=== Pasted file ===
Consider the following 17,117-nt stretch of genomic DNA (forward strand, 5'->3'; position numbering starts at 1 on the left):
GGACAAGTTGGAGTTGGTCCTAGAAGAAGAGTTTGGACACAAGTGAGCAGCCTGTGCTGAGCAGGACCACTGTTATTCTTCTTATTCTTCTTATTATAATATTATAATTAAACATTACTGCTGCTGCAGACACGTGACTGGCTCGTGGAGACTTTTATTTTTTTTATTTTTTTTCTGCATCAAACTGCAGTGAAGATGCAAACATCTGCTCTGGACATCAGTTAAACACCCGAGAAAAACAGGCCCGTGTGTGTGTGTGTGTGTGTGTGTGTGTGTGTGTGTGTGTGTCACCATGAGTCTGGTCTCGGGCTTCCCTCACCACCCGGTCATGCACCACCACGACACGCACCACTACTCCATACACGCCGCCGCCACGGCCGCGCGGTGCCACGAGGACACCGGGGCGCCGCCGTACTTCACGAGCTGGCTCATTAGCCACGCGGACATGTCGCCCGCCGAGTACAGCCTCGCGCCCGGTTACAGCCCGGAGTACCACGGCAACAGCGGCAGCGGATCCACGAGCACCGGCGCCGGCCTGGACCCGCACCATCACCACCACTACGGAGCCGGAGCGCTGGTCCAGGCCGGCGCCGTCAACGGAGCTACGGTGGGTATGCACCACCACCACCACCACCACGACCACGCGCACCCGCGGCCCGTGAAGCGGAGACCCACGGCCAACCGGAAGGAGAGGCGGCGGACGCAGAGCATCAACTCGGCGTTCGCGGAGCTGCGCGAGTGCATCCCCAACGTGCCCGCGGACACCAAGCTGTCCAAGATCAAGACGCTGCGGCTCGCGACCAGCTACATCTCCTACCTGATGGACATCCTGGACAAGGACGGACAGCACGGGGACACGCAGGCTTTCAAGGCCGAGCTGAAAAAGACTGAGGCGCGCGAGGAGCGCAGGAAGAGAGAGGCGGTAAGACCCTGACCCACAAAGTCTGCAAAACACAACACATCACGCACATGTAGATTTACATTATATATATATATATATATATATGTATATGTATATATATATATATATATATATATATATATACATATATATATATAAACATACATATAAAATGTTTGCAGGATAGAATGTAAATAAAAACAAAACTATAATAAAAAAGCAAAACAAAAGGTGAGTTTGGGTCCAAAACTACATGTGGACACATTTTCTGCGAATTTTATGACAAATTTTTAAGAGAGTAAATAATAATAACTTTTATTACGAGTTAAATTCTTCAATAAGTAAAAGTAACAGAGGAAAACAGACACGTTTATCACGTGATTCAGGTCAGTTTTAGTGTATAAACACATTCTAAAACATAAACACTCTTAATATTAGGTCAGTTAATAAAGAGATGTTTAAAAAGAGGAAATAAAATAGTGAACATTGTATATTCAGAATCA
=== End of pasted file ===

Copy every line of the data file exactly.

Consider the following 17,117-nt stretch of genomic DNA (forward strand, 5'->3'; position numbering starts at 1 on the left):
GGACAAGTTGGAGTTGGTCCTAGAAGAAGAGTTTGGACACAAGTGAGCAGCCTGTGCTGAGCAGGACCACTGTTATTCTTCTTATTCTTCTTATTATAATATTATAATTAAACATTACTGCTGCTGCAGACACGTGACTGGCTCGTGGAGACTTTTATTTTTTTTATTTTTTTTCTGCATCAAACTGCAGTGAAGATGCAAACATCTGCTCTGGACATCAGTTAAACACCCGAGAAAAACAGGCCCGTGTGTGTGTGTGTGTGTGTGTGTGTGTGTGTGTGTGTGTGTCACCATGAGTCTGGTCTCGGGCTTCCCTCACCACCCGGTCATGCACCACCACGACACGCACCACTACTCCATACACGCCGCCGCCACGGCCGCGCGGTGCCACGAGGACACCGGGGCGCCGCCGTACTTCACGAGCTGGCTCATTAGCCACGCGGACATGTCGCCCGCCGAGTACAGCCTCGCGCCCGGTTACAGCCCGGAGTACCACGGCAACAGCGGCAGCGGATCCACGAGCACCGGCGCCGGCCTGGACCCGCACCATCACCACCACTACGGAGCCGGAGCGCTGGTCCAGGCCGGCGCCGTCAACGGAGCTACGGTGGGTATGCACCACCACCACCACCACCACGACCACGCGCACCCGCGGCCCGTGAAGCGGAGACCCACGGCCAACCGGAAGGAGAGGCGGCGGACGCAGAGCATCAACTCGGCGTTCGCGGAGCTGCGCGAGTGCATCCCCAACGTGCCCGCGGACACCAAGCTGTCCAAGATCAAGACGCTGCGGCTCGCGACCAGCTACATCTCCTACCTGATGGACATCCTGGACAAGGACGGACAGCACGGGGACACGCAGGCTTTCAAGGCCGAGCTGAAAAAGACTGAGGCGCGCGAGGAGCGCAGGAAGAGAGAGGCGGTAAGACCCTGACCCACAAAGTCTGCAAAACACAACACATCACGCACATGTAGATTTACATTATATATATATATATATATATATGTATATGTATATATATATATATATATATATATATATATACATATATATATATAAACATACATATAAAATGTTTGCAGGATAGAATGTAAATAAAAACAAAACTATAATAAAAAAGCAAAACAAAAGGTGAGTTTGGGTCCAAAACTACATGTGGACACATTTTCTGCGAATTTTATGACAAATTTTTAAGAGAGTAAATAATAATAACTTTTATTACGAGTTAAATTCTTCAATAAGTAAAAGTAACAGAGGAAAACAGACACGTTTATCACGTGATTCAGGTCAGTTTTAGTGTATAAACACATTCTAAAACATAAACACTCTTAATATTAGGTCAGTTAATAAAGAGATGTTTAAAAAGAGGAAATAAAATAGTGAACATTGTATATTCAGAATCA